A judge has set a pre-trial hearing for next week in the attempt by 10 states to block T-Mobile's $26 billion buyout deal for rival Sprint (S). The states say the deal would cost subscribers of the two services more than $4.5 billion annually. (CNBC)

Facebook (FB) has got backing from more than a dozen companies, including Visa (V), Mastercard (MA), PayPal (PYPL), and Uber (UBER), for a new cryptocurrency. That's according to the Wall Street Journal, which also said the new digital coin will be unveiled next week and launch next year.

CBS (CBS) and Viacom (VIAB) are expected to begin serious merger talks next week, sources told CNBC. Yet there's concern on the part of the CBS board about taking Viacom's management team and paying a premium for Viacom given the company's history of underperformance.

MGA Entertainment CEO Isaac Larian said Mattel (MAT) is not worth more than $6 per share right now. Bratz doll maker MGA recently had a second takeover bid rejected by Mattel as not being in the best interests of shareholders. Larian predicted Mattel would go into bankruptcy within a year or so if the status quo is maintained. (CNBC)

Chewy (CHWY) debuts on Wall Street today after pricing its initial public offering at $22 per share, above the expected range. The online business of PetSmart also sold more stock than originally planned. Chewy gets almost $900 million from the stock sale. (CNBC)

Juul said new research, which it funded, shows emissions from vaping devices are significantly less toxic than secondhand smoke from cigarettes. The small study, being presented in Poland today, found about 99% less formaldehyde and carbon monoxide in the air exhaled by e-cigarette users than by traditional smokers. (CNBC)

If you're in Orlando hoping to grab a spot on Universal's newest Harry Potter ride, be sure to wear comfy shoes, put on some sunscreens and bring a book. Within an hour of opening, the ride, which cost developers $300 million, had a 10-hour wait. (Disclosure: Comcast, the parent company of CNBC, also owns NBCUniversal.)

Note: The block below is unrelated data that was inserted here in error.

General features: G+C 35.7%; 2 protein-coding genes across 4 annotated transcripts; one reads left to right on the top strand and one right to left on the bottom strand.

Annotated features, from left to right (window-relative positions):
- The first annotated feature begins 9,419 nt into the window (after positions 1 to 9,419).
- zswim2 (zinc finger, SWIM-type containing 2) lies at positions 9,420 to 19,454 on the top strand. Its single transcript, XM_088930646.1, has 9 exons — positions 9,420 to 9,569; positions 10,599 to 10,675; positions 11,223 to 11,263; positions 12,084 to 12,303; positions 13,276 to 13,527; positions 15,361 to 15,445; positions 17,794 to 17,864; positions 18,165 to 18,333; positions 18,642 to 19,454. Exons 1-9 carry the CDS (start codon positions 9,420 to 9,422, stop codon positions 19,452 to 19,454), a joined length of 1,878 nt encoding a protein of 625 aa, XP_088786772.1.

Volkswagen (VLKAY) is hoping to raise about $2.1 billion from an initial public offering of its Traton trucks unit later this month. The automaker plans to sell a stake of at least 10%.

Hedge fund Third Point has called on Sony (SNE) to spin off its semiconductor business as well as sell stakes in other units. The fund run by investor Daniel Loeb wants Sony to position itself as a leading global entertainment company.

An investor group in Barnes & Noble (BKS) said the bookseller's recently-struck deal to sell itself to hedge fund Elliott Management undervalues the company, and wants Barnes & Noble to seek out other offers. Elliott recently agreed to buy Barnes & Noble for $6.50 per share or $475 million in cash.

Blue Apron (APRN) announced a 1-for-15 reverse stock split, effective after today's market close. The meal kit provider said last month it was considering the split to increase the company's stock price and improve liquidity.

Global Blood Therapeutics (GBT) announced positive results in a late-stage clinical trial for its experimental sickle-cell disease treatment. The FDA has already granted the treatment "accelerated approval" status due to the need for such a treatment.


The Toronto Raptors took home their first ever NBA victory in last night's Game 6 against the Golden State Warriors. If you ask Ben Cohen at the Wall Street Journal, "They are one of the strangest championship teams the NBA has ever seen."

After a shaky start in his quest for his 16th major golf championship, Tiger Woods remains in contention at the U.S. Open at Pebble Beach after carding a 1-under 70 in Thursday's opening round. England's Justin Rose sits atop the leaderboard after shooting a 6-under-par 65. (USA Today)